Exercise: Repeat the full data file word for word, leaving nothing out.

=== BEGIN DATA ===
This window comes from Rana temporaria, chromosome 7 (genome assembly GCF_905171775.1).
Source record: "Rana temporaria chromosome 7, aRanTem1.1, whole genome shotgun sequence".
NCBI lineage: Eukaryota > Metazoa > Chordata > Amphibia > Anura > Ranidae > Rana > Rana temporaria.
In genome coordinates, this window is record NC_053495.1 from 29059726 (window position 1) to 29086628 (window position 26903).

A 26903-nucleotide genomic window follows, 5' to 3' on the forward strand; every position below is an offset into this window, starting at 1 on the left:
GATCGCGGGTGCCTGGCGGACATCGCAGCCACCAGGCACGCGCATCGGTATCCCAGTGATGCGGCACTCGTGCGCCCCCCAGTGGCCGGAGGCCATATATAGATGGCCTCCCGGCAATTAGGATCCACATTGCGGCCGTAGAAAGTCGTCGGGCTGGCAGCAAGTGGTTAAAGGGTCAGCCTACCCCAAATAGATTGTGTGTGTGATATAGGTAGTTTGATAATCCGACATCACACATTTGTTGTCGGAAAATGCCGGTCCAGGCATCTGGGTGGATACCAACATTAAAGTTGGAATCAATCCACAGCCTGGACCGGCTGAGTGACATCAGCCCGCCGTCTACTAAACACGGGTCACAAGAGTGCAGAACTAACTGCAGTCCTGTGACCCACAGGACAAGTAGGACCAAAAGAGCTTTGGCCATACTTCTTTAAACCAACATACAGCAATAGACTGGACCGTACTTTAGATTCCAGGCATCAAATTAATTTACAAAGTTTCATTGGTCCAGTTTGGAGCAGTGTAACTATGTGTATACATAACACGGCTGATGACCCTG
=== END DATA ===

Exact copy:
This window comes from Rana temporaria, chromosome 7 (genome assembly GCF_905171775.1).
Source record: "Rana temporaria chromosome 7, aRanTem1.1, whole genome shotgun sequence".
NCBI lineage: Eukaryota > Metazoa > Chordata > Amphibia > Anura > Ranidae > Rana > Rana temporaria.
In genome coordinates, this window is record NC_053495.1 from 29059726 (window position 1) to 29086628 (window position 26903).

A 26903-nucleotide genomic window follows, 5' to 3' on the forward strand; every position below is an offset into this window, starting at 1 on the left:
GATCGCGGGTGCCTGGCGGACATCGCAGCCACCAGGCACGCGCATCGGTATCCCAGTGATGCGGCACTCGTGCGCCCCCCAGTGGCCGGAGGCCATATATAGATGGCCTCCCGGCAATTAGGATCCACATTGCGGCCGTAGAAAGTCGTCGGGCTGGCAGCAAGTGGTTAAAGGGTCAGCCTACCCCAAATAGATTGTGTGTGTGATATAGGTAGTTTGATAATCCGACATCACACATTTGTTGTCGGAAAATGCCGGTCCAGGCATCTGGGTGGATACCAACATTAAAGTTGGAATCAATCCACAGCCTGGACCGGCTGAGTGACATCAGCCCGCCGTCTACTAAACACGGGTCACAAGAGTGCAGAACTAACTGCAGTCCTGTGACCCACAGGACAAGTAGGACCAAAAGAGCTTTGGCCATACTTCTTTAAACCAACATACAGCAATAGACTGGACCGTACTTTAGATTCCAGGCATCAAATTAATTTACAAAGTTTCATTGGTCCAGTTTGGAGCAGTGTAACTATGTGTATACATAACACGGCTGATGACCCTG